Granted, while it is never explicitly shown in the series that Dev’s family is Hindu (I will let you know if I am wrong on this when I do my inevitable re-watch of the series), and the surname “Shah” can really go either way, but the names Dev, Ramesh and Nisha are traditionally Hindu names.
After I finished watching the series, I spoke to a fellow brown girl friend about this. I asked her why she thought he would change his religion. My friend thought the answer was obvious,
“You can’t have a dramedy kind of show without showing being in a lot of relationships and hooking up. Muslims don’t really do that. A show about Muslim people in America would be boring.”
I do think she had a point. Ansari’s show “Master of None” can fall into several genres, one of them being a rom-com. The character of Dev goes on dates with different women in nearly every episode, and there are plenty of scenes of him having sex with these women (the very first scene of the series is him having sex!).
I hesitated while writing this piece because I knew it would involve the use of some blanket statements, and this is one of them: I know casual sex and dating is not accepted in most traditional Muslim families, and when you are trying to write a show that at least in part features the ups-and-downs of dating as someone in their early thirties, the “typical” Muslim lifestyle may not be adaptable to fit the bill.
However, it still stung that she thought the lives of Muslim people were not really worthy of being on a screen because of a lack of casual dating and sex.
My friend went on to say,
“Imagine the show “Friends,” but this time imagine if none of the main characters were able to date anyone. It becomes a totally different show that’d probably have been cancelled after the first season.”
So, now my life was being deemed unworthy of television because I didn’t have the romantic prowess of Rachel Green? Does everyone think like this? Is this the reason we will see shows starring Asians and Hindus but not Muslims?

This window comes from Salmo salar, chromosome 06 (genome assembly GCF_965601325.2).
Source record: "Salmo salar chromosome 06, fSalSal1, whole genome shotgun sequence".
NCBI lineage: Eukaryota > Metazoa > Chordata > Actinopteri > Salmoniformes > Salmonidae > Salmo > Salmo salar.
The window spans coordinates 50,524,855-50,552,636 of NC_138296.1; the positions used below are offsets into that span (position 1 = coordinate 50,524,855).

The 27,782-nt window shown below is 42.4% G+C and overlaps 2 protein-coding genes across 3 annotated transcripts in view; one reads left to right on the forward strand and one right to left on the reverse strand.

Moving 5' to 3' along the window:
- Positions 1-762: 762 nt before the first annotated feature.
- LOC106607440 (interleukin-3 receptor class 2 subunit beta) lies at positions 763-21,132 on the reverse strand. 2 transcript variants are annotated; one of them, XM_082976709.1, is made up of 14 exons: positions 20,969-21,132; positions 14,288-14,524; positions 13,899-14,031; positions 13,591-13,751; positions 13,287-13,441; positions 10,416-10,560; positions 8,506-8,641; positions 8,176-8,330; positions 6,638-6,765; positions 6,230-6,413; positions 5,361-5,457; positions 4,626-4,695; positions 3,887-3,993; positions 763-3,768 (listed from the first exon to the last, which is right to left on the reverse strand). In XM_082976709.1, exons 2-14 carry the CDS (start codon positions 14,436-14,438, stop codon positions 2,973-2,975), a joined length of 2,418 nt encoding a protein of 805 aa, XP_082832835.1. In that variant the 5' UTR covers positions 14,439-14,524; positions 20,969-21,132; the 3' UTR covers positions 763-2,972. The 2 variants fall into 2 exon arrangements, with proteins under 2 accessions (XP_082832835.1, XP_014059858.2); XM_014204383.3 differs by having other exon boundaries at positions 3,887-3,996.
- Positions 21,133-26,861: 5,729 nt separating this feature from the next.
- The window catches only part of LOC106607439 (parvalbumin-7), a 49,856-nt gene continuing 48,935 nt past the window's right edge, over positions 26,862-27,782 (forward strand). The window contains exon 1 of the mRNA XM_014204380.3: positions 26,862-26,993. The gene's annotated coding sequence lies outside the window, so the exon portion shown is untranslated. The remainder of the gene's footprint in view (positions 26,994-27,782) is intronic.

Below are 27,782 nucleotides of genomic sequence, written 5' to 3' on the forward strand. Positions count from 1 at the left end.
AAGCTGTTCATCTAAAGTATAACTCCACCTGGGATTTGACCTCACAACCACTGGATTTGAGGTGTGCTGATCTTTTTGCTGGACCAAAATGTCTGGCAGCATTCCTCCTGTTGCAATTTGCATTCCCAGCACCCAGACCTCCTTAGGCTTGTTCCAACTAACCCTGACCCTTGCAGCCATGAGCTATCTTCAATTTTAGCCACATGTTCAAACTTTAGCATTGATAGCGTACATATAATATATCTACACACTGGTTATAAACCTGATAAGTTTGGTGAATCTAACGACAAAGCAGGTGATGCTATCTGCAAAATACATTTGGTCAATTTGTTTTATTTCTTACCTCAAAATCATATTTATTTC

I also found it funny that she used the word “boring” to describe Muslim lives when in the wake of recent current events, the media makes it seem like Muslims are anything but boring people.
Maybe I’m reading too much into this, and maybe it’s not fair to assume why Ansari did not infuse his Muslim heritage into his characters, but before I close my piece, I wanted to list some mainstream, popular American shows that starred a Muslim character in a positive light. I could, however, only think of a couple of shows. If you know of more, please share in the comments below!
I mean, there is Priyanka Chopra’s “Quantico,” which does cast a Hijabi character—the twins, Nimah and Raina, but they do play not the lead role.
There is also Asif Mandvi’s character, Rafiq Massoud, a Pakistani employed by the U.S. Embassy, in HBO’s “The Brink,” but the show, unfortunately, was pulled after the first season.
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I think now more than ever when Islamophobia is at an all high, it is imperative to showcase Muslim-Americans in a more mainstream way. Perhaps not in spite of our so-called “boringness,” but maybe because of it.
Fariha Siddiqui is a New Jersey girl living in Orlando, Florida, where she attends medical school. One of her favorite hobbies is writing, especially about her Pakistani culture and what it means to balance Pakistani roots in an American society. In her free time, she loves binge-watching romantic comedies and sitcoms. Follow Fariha on Twitter for regular updates.